Public Health Nutrition

Social, economic, political and environmental determinants

Hydroelectric reservoir inundation (Rio Madeira Basin, Amazon) and changes in traditional lifestyle: impact on growth and neurodevelopment of pre-school children

Rejane C Marquesa1, José G Dóreaa2 c1, Concepta McManusa3, Renata S Leãoa4, Katiane G Brandãoa5, Rayson C Marquesa6, Igor H Ito Vieiraa5, Jean-Remy D Guimarãesa4 and Olaf Malma4

a1 Escola de Enfermagem Anna Nery, Universidade Federal do Rio de Janeiro, Rio de Janeiro, RJ, Brazil

a2 Department of Nutrition, Universidade de Brasília, C.P. 04322, 70919-970 Brasilia, DF, Brazil

a3 Department of Animal Science, Universidade de Brasília, Brasília, DF, Brazil

a4 Instituto de Biofísica Carlos Chagas Filho, Universidade Federal do Rio de Janeiro, Rio de Janeiro, RJ, Brazil

a5 Medical School, Universidade Federal de Rondônia, Porto Velho, RO, Brazil

a6 Prefeitura Municipal de Porto Velho, Porto Velho, RO, Brazil

Abstract

Objective To assess the dependence on fish consumption of families and its impact on nutritional status and neurodevelopment of pre-school children.

Design Cross-sectional study that measured children’s hair mercury (HHg) as an indicator of family fish consumption, growth (anthropometric Z-scores, WHO standards) and neurological (Gesell developmental scores (GDS)) development.

Setting Traditional living conditions among families residing in the area adjacent to the Samuel Dam (Western Amazon) hydroelectric reservoir.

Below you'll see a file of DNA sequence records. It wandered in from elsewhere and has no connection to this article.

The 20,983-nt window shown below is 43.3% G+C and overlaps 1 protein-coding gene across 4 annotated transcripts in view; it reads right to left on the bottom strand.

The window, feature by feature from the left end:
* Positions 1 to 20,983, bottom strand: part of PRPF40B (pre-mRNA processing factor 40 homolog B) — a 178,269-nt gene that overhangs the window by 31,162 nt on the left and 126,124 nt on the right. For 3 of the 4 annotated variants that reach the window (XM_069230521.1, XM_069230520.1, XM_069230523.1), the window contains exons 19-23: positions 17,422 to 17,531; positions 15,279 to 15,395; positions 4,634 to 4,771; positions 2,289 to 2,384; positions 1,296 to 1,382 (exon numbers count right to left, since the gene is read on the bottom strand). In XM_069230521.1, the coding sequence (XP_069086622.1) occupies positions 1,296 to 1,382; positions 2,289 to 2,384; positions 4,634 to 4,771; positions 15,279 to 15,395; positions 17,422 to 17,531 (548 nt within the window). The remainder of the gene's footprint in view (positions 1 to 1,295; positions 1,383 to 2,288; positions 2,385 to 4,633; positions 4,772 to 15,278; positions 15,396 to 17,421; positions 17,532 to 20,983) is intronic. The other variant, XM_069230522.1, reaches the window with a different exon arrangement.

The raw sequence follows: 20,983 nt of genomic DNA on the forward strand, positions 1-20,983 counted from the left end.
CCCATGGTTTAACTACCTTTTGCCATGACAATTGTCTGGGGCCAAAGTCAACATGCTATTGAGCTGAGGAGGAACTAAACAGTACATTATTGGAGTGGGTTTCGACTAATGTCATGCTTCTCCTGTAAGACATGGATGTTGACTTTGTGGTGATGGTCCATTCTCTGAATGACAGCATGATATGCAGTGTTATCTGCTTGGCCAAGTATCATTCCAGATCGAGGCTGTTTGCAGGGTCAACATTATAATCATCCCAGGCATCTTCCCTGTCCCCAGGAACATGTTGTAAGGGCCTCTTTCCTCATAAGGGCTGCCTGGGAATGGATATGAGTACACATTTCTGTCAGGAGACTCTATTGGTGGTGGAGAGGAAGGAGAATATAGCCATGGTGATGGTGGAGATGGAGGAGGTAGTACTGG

Subjects Two hundred and forty-nine pre-school children (1–59 months of age) from families transitioning from the traditional Amazonian lifestyle.

Results Family fish consumption was significantly correlated with children’s HHg concentration (Spearman’s r = 0·246, P < 0·0001); however, HHg had no significant association with growth (Z-scores). Overall, the prevalence of severe malnutrition, i.e. stunting (height-for-age Z-score (HAZ) ≤ −3), underweight (weight-for-age Z-score (WAZ) ≤ −3) and wasting (weight-for-height Z-score (WHZ) ≤ −3) was 5·2 % (n 13), 0 % and 0·8 % (n 2), respectively. The prevalence of moderate stunting (HAZ ≥ −3 to ≤ −2), underweight (WAZ ≥ −3 to ≤ −2) and wasting (WHZ ≥ −3 to ≤ −2) was 8·8 % (n 22), 2·4 % (n 6) and 4·8 % (n 12), respectively. Although 76 % of the children showed adequate GDS (>85), multiple regression analysis showed that fish consumption (as HHg) had no impact on GDS, but that some variables did interact significantly with specific domains (motor and language development).

Conclusions The study showed that the families’ shift in fish consumption had no negative impact on the growth of young children and that ensuing methylmercury exposure has not been a noticeable neurodevelopmental hindrance.

(Received February 11 2010)

(Accepted July 13 2010)

(Online publication October 13 2010)

Correspondence

c1 Corresponding author: Email dorea@rudah.com.br

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